Liberia’s Ambassador to the United States, Milton Nathaniel Barnes, said the huge crowd was a direct result of his embassy’s aggressive approach to the Liberian Diaspora.

“We’ve, over the last two years, very aggressively engaged the Diaspora to become involved in impacting positive things in Liberia,” Barnes said.

Patrick Nimely Sie-Tuon of the U.S.-based Liberia Human Rights Campaign said there were some reasons to be concerned about Liberia’s seeming stability.

“In Liberia, there is an appearance of stability, but there are some concerns that could disrupt that stability. Those concerns include the continuing corruption in the government and the refusal of the Liberian government under Madam Ellen Johnson Sirleaf to implement the TRC (Truth and Reconciliation Commission) report,” Tuon said.

As Liberia commemorates 163 years of independence, the question still remains - from whom did the country get its independence?

A group of 19th Century African-Americans settled in Liberia around the early 1800s under the auspices of the American Colonization Society, a private organization of notable white Americans, but not a U.S. government enterprise.

You May Like

For Lebanon-based Refugees, Desperation Fuels Perilous Passage

In a war that has caused an estimated three million people to flee Syria, efforts to make perilous sea journey in search of asylum expected to increase More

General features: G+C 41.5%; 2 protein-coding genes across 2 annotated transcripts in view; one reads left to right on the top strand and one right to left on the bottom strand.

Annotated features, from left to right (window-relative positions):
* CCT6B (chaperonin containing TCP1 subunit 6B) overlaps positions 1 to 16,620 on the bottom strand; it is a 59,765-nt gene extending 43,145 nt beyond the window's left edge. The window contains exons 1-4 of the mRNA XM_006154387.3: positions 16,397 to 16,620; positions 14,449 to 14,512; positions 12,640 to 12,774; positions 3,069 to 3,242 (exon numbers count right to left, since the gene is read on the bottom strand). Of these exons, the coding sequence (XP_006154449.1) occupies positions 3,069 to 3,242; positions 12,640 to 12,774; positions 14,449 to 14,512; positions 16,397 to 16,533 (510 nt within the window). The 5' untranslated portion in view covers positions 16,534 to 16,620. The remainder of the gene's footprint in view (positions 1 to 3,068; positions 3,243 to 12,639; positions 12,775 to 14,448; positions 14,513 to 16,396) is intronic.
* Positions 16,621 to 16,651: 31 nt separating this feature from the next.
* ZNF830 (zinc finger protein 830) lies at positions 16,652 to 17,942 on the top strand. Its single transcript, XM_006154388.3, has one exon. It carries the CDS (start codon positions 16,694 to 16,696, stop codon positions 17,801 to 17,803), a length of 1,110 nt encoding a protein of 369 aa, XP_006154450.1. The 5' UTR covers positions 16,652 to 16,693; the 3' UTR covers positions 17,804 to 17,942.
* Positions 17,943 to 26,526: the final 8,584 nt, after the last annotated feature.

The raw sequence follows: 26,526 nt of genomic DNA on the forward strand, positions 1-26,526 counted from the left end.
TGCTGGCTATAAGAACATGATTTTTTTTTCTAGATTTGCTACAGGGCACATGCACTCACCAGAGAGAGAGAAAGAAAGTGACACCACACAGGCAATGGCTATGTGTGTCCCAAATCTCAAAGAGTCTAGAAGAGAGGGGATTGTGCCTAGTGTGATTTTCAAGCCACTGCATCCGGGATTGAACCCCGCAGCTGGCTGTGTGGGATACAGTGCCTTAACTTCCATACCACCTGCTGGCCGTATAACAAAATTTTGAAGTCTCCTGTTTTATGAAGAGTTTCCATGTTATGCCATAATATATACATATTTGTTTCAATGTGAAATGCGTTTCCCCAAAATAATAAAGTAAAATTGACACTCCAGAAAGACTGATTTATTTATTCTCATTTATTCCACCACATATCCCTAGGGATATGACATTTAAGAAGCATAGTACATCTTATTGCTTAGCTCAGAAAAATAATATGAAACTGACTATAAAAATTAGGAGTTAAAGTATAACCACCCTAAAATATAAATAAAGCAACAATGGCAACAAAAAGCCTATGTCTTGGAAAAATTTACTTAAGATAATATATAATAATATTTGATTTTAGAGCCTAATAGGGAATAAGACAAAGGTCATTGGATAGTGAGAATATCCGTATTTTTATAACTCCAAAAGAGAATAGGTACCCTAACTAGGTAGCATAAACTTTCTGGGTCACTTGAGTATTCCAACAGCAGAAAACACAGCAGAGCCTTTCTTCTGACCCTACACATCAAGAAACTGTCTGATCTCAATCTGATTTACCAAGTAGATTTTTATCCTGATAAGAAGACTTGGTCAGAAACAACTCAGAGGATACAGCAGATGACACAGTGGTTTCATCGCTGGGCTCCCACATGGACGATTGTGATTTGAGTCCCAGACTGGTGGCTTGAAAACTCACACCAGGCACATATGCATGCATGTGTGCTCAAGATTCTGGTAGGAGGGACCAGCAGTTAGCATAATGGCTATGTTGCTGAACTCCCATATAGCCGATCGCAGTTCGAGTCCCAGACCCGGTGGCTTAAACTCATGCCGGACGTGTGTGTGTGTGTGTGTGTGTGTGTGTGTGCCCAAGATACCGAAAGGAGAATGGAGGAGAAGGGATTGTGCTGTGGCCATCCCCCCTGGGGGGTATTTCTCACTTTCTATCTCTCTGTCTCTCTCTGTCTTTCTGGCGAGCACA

South African Brewer Tackles Climate Change

Mega-brewer SAB Miller sent delegates to climate summit in Peru, says it is one of many private companies taking their own steps to fight climate change More

Indonesia Reports Increase in Citizens Joining Islamic State

Officials say more than 350 of its citizens are now in Syria or Iraq to fight with Islamic State - 50 more than last month More

This forum has been closed.
Comments
     
There are no comments in this forum. Be first and add one

Featured Videos

Your JavaScript is turned off or you have an old version of Adobe's Flash Player. Get the latest Flash player.
Will Pakistan School Shooting Galvanize Pakistan Against Extremism?i
X
Ayesha Tanzeem
December 17, 2014 11:54 AM
The attack on a military school in Pakistan’s northwest city of Peshawar left 141 dead, including 132 children. Strong statements of condemnation poured in from across the world. The country announced three days of mourning, and the leadership, both political and military, promised retribution. VOA's Ayesha Tanzeem looks at how likely the Pakistani government is to clamp down on all extremist groups.
Video

Video Will Pakistan School Shooting Galvanize Pakistan Against Extremism?

The attack on a military school in Pakistan’s northwest city of Peshawar left 141 dead, including 132 children. Strong statements of condemnation poured in from across the world. The country announced three days of mourning, and the leadership, both political and military, promised retribution. VOA's Ayesha Tanzeem looks at how likely the Pakistani government is to clamp down on all extremist groups.
Video